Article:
While there are things I wish Europe would adopt from North America (like not charging for water in restaurants, better Mexican food, bringing the poutine to Europe!), there’s also a lot of things (although not so apparently food related) that I wish North America would adopt from Europe. After living on both continents, here are some of my thoughts!
1. Free university education
I feel like this is a HUGE thing. For one thing, people always seem to be talking about how “children are the future”….but what kind of future would this be if these children can’t afford a university education? In Canada, tuition a year is around $6,000 (compared to the staggering $30,000 + in the US), and that doesn’t include the $1,000 in student service fees, hundreds of dollars for textbooks, and an extra few thousands of dollars to cover living expenses. In general, the average middle-class family are unable to send their kids to university without some sort of assistance. In Canada, we have a lot of great government student loan programs to help us finance our studies, but at the same time, it takes an average of 10 years to pay back loans for a post grad! That’s a long time to be in debt!
In Europe (excluding the UK), most public universities offer free or next to nothing costs for tuition (even for international students! see upcoming post for more details). These include countries like Austria, Denmark, France, Italy, German, Norway and Spain. In fact, Denmark actually pays their students to go to school! The only thing they have to pay for are student fees, which average to be around 100 euros a semester, which is a pretty sweet deal! And despite the Eurozone crisis, I’ve read that the EU is actually planning on increasing government funding for education by 70%!
(Fun fact: some non-EU countries that offer free university include: Argentina, Cuba, Egypt, India, Malta, Morocco, Pakistan, and Saudi Arabia).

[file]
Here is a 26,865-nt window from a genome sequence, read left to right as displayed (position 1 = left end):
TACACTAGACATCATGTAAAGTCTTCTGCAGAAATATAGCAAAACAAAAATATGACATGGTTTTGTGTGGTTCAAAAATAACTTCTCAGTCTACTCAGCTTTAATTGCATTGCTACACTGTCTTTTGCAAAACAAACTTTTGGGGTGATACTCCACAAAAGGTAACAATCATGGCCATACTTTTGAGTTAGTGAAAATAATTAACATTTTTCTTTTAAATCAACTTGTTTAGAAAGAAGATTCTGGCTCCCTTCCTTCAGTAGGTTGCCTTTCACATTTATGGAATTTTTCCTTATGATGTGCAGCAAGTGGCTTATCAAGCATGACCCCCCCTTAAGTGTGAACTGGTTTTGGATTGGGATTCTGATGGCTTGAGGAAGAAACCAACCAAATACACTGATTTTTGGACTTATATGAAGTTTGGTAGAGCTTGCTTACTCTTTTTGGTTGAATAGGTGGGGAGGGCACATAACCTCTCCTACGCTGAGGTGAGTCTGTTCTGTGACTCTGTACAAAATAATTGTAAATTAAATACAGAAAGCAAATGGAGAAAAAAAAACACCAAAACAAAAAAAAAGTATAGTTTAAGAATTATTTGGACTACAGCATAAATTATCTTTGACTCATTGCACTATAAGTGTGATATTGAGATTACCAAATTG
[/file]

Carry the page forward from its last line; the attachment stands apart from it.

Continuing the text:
2. More bikes and affordable public transit
In some cities in Europe like Amsterdam, sometimes you feel like there’s more bikes than pedestrians and cars. In the European cities I’ve been to, most streets have bike lanes and there’s places everywhere to rent bikes. In North America, suburbs seem to be designed to be very bike and pedestrian unfriendly.
In many European cities, public transit is so well connected, sometimes it’s even more convenient than driving. With high gas prices, and relatively low transit fares, you’ll see everyone from students, to business people to the elderly on any given European bus or subway. There’s lots of incentives as well, such as a group transit pass, to let groups of people share the cost of one ticket!
While public transit is pretty well-connected in North American cities, taking public transit can be nightmarish in the suburbs. Some places aren’t well connected, transit fares are incredibly over-priced, and simple tasks like grocery shopping can take over an hour in commutes because of how far away everything is. No wonder car culture is big here! Which brings us to….
3. Less emphasis on car culture
In North America, you’re expected to have a driver’s licence. Materialism in society also attributes to owning a car to status and money. Unless you live in a big city, walking or taking public transit is seen as a “poor man’s” option, and it’s ridiculous how often I would mention walking from point A to point B (which only takes about 15 minutes), and have people look at me in shock, and ask why I would walk such a long distance and didn’t take a car instead. Well, that’s probably why there’s a lot more overweight people in North America!